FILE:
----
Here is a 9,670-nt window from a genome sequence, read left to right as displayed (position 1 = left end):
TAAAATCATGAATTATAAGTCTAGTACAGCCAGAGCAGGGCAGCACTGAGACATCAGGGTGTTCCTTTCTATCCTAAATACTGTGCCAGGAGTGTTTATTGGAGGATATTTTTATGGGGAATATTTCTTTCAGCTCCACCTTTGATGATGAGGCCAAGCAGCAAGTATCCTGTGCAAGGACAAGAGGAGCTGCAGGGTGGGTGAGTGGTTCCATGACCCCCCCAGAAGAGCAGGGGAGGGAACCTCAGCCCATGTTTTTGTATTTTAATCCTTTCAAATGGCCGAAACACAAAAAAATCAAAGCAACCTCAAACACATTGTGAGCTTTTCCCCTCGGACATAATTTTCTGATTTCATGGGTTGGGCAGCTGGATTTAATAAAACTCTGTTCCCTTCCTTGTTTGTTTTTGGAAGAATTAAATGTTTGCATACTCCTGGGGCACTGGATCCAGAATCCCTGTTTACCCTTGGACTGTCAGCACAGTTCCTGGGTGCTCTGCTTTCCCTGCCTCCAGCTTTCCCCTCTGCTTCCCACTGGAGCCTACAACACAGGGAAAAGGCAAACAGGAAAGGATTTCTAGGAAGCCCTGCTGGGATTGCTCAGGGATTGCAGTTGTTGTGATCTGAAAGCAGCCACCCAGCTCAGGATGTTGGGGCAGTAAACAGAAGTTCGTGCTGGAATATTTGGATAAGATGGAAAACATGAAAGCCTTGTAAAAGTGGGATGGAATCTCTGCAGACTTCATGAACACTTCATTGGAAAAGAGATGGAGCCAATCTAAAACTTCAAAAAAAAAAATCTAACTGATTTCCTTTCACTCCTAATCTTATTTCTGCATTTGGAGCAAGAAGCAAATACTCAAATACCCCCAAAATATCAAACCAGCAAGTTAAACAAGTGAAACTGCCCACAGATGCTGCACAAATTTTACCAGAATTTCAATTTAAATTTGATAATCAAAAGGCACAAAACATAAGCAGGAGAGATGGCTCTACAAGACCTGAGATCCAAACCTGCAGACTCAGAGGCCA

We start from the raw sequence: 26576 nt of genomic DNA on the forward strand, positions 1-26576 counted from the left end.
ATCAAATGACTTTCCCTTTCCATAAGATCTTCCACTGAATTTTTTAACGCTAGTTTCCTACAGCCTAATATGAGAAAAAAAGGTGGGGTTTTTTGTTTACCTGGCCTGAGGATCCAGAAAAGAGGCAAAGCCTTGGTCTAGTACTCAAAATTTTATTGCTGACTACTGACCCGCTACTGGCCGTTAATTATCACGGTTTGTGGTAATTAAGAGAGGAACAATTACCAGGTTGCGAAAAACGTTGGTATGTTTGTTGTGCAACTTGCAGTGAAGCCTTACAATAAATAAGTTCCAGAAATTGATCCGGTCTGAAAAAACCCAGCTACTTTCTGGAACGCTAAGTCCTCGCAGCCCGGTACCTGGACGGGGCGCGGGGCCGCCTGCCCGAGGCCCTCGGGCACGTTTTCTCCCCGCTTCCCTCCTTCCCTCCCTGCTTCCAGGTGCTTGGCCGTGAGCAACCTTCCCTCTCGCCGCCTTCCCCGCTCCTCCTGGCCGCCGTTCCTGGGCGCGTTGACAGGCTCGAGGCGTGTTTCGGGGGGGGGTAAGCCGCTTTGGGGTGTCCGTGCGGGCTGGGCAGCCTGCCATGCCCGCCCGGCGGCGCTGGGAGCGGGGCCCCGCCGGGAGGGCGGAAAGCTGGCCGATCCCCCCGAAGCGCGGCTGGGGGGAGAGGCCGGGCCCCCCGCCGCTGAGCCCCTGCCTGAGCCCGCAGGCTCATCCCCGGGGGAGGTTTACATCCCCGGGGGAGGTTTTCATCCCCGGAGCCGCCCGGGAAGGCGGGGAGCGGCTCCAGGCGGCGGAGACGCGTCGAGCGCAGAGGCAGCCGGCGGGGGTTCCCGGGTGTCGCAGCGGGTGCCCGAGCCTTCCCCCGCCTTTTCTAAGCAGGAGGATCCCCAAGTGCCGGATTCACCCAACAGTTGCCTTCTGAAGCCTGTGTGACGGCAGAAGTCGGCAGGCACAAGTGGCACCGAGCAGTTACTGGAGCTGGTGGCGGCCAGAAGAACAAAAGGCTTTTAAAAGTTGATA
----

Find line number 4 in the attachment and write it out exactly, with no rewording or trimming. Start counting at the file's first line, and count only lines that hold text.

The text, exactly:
ATCAAATGACTTTCCCTTTCCATAAGATCTTCCACTGAATTTTTTAACGCTAGTTTCCTACAGCCTAATATGAGAAAAAAAGGTGGGGTTTTTTGTTTACCTGGCCTGAGGATCCAGAAAAGAGGCAAAGCCTTGGTCTAGTACTCAAAATTTTATTGCTGACTACTGACCCGCTACTGGCCGTTAATTATCACGGTTTGTGGTAATTAAGAGAGGAACAATTACCAGGTTGCGAAAAACGTTGGTATGTTTGTTGTGCAACTTGCAGTGAAGCCTTACAATAAATAAGTTCCAGAAATTGATCCGGTCTGAAAAAACCCAGCTACTTTCTGGAACGCTAAGTCCTCGCAGCCCGGTACCTGGACGGGGCGCGGGGCCGCCTGCCCGAGGCCCTCGGGCACGTTTTCTCCCCGCTTCCCTCCTTCCCTCCCTGCTTCCAGGTGCTTGGCCGTGAGCAACCTTCCCTCTCGCCGCCTTCCCCGCTCCTCCTGGCCGCCGTTCCTGGGCGCGTTGACAGGCTCGAGGCGTGTTTCGGGGGGGGGTAAGCCGCTTTGGGGTGTCCGTGCGGGCTGGGCAGCCTGCCATGCCCGCCCGGCGGCGCTGGGAGCGGGGCCCCGCCGGGAGGGCGGAAAGCTGGCCGATCCCCCCGAAGCGCGGCTGGGGGGAGAGGCCGGGCCCCCCGCCGCTGAGCCCCTGCCTGAGCCCGCAGGCTCATCCCCGGGGGAGGTTTACATCCCCGGGGGAGGTTTTCATCCCCGGAGCCGCCCGGGAAGGCGGGGAGCGGCTCCAGGCGGCGGAGACGCGTCGAGCGCAGAGGCAGCCGGCGGGGGTTCCCGGGTGTCGCAGCGGGTGCCCGAGCCTTCCCCCGCCTTTTCTAAGCAGGAGGATCCCCAAGTGCCGGATTCACCCAACAGTTGCCTTCTGAAGCCTGTGTGACGGCAGAAGTCGGCAGGCACAAGTGGCACCGAGCAGTTACTGGAGCTGGTGGCGGCCAGAAGAACAAAAGGCTTTTAAAAGTTGATA